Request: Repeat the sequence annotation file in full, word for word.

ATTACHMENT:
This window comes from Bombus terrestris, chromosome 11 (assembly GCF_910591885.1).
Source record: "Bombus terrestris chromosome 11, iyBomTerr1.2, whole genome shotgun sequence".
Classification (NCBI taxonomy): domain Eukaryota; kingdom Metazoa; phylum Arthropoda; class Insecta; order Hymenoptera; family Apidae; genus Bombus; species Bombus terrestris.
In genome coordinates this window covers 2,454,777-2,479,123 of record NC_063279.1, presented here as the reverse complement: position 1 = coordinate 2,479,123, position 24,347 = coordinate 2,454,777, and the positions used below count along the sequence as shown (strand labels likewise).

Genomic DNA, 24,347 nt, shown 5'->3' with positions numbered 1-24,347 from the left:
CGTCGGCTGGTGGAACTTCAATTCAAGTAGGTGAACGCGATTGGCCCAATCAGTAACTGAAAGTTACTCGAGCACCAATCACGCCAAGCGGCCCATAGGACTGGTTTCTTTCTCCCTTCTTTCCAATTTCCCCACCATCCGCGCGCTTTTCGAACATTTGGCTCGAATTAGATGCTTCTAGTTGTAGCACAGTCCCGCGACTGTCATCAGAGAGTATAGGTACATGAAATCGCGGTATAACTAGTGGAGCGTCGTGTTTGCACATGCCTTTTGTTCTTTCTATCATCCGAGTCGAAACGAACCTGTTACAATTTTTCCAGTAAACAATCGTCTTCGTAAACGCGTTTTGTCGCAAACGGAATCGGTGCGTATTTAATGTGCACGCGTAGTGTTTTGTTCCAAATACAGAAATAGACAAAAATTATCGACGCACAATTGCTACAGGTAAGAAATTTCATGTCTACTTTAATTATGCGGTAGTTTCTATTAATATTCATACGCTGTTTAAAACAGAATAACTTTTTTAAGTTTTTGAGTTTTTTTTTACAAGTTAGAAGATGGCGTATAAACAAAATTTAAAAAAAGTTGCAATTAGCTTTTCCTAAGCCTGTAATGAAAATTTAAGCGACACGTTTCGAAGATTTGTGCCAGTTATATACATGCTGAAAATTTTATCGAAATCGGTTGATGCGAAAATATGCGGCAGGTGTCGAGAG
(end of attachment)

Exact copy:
This window comes from Bombus terrestris, chromosome 11 (assembly GCF_910591885.1).
Source record: "Bombus terrestris chromosome 11, iyBomTerr1.2, whole genome shotgun sequence".
Classification (NCBI taxonomy): domain Eukaryota; kingdom Metazoa; phylum Arthropoda; class Insecta; order Hymenoptera; family Apidae; genus Bombus; species Bombus terrestris.
In genome coordinates this window covers 2,454,777-2,479,123 of record NC_063279.1, presented here as the reverse complement: position 1 = coordinate 2,479,123, position 24,347 = coordinate 2,454,777, and the positions used below count along the sequence as shown (strand labels likewise).

Genomic DNA, 24,347 nt, shown 5'->3' with positions numbered 1-24,347 from the left:
CGTCGGCTGGTGGAACTTCAATTCAAGTAGGTGAACGCGATTGGCCCAATCAGTAACTGAAAGTTACTCGAGCACCAATCACGCCAAGCGGCCCATAGGACTGGTTTCTTTCTCCCTTCTTTCCAATTTCCCCACCATCCGCGCGCTTTTCGAACATTTGGCTCGAATTAGATGCTTCTAGTTGTAGCACAGTCCCGCGACTGTCATCAGAGAGTATAGGTACATGAAATCGCGGTATAACTAGTGGAGCGTCGTGTTTGCACATGCCTTTTGTTCTTTCTATCATCCGAGTCGAAACGAACCTGTTACAATTTTTCCAGTAAACAATCGTCTTCGTAAACGCGTTTTGTCGCAAACGGAATCGGTGCGTATTTAATGTGCACGCGTAGTGTTTTGTTCCAAATACAGAAATAGACAAAAATTATCGACGCACAATTGCTACAGGTAAGAAATTTCATGTCTACTTTAATTATGCGGTAGTTTCTATTAATATTCATACGCTGTTTAAAACAGAATAACTTTTTTAAGTTTTTGAGTTTTTTTTTACAAGTTAGAAGATGGCGTATAAACAAAATTTAAAAAAAGTTGCAATTAGCTTTTCCTAAGCCTGTAATGAAAATTTAAGCGACACGTTTCGAAGATTTGTGCCAGTTATATACATGCTGAAAATTTTATCGAAATCGGTTGATGCGAAAATATGCGGCAGGTGTCGAGAG